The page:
Internal and External Others: French, Female, and Black Bodies in British Satirical Prints, 1789-1821 Public Deposited

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Last Modified
  • March 22, 2019
Creator
  • Wellington, Alexandra M.
    • Affiliation: College of Arts and Sciences, Department of Art and Art History
Abstract
  • From the onset of the French Revolution to the death of Napoleon I (1789-1821), Thomas Rowlandson, James Gillray, and George Cruikshank created political prints satirizing the rapid turn of events in France. Their works, which cast France as Britain's supreme Other, were immensely popular and circulated widely in journals and newspapers in London as well as in the distant regions of the British Empire. In this thesis, I analyze the ways in which prints satirizing French politics and manners simultaneously address issues current in Great Britain, especially the increasing political activity of British women and the threat of slave uprisings in Britain's West Indian colonies. I argue that the grouping together of Britain's external Other, France, with Britain's internal Others, women and enslaved blacks, complicated satirical imagery during this period and enhanced the power of political prints by provoking and contributing to debates on issues abroad and at home. Through my discussion of their historical context, imagery, and circulation, I reveal that satirical prints were crucial to the development of Britain's national identity during this formative period.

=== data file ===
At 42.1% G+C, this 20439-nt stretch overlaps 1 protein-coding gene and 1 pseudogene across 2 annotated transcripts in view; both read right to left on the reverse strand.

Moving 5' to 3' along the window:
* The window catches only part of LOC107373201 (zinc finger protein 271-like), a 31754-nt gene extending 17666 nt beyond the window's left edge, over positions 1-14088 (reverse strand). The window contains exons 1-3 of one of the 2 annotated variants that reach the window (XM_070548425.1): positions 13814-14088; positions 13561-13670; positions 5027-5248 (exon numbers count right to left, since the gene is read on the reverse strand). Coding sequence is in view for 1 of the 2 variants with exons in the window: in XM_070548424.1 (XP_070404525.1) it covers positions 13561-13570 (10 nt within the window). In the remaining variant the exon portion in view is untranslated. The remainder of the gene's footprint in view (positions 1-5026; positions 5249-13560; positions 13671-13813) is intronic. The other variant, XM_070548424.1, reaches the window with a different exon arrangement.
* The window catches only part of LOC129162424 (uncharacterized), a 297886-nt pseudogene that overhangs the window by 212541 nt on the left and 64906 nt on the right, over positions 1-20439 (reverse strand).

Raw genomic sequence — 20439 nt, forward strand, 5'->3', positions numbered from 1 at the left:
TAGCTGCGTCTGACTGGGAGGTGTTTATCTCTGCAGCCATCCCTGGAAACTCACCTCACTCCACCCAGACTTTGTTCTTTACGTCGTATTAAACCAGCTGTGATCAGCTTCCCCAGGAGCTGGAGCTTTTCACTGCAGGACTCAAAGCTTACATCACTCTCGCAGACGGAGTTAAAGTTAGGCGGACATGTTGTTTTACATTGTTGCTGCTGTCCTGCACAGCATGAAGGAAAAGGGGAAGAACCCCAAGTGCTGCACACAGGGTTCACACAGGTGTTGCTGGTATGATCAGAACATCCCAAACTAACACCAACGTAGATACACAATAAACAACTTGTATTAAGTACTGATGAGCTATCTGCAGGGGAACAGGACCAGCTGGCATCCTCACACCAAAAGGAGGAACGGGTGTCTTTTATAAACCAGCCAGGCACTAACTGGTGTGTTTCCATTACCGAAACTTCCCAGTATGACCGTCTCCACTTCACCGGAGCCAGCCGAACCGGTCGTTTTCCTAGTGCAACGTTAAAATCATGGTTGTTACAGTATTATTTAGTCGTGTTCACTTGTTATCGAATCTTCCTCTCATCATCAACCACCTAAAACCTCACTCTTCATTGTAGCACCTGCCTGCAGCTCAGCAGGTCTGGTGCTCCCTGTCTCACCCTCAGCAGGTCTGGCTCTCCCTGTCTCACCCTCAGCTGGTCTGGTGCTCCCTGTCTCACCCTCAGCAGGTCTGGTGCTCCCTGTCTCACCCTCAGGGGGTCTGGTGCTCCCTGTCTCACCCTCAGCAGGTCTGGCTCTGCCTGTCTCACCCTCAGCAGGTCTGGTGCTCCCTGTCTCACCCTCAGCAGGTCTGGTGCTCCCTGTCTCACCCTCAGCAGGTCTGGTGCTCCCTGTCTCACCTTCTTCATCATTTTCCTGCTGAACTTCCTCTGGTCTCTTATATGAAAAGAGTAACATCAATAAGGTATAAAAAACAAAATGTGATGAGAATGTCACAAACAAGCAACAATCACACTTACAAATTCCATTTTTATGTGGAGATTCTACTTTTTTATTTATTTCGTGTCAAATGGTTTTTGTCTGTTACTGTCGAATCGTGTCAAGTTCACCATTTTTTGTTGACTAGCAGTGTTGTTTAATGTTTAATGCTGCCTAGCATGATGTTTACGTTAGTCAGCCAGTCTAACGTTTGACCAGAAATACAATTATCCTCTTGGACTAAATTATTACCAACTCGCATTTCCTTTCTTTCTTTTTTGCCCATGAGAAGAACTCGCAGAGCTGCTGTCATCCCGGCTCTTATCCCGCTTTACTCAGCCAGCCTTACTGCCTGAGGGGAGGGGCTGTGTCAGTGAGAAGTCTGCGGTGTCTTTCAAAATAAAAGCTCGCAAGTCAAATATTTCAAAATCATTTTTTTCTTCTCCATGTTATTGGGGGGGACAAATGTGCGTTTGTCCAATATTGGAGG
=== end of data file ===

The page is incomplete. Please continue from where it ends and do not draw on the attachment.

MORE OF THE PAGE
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  • In Copyright
Advisor
  • Sheriff, Mary D.
Degree
  • Master of Arts
Graduation year
  • 2013
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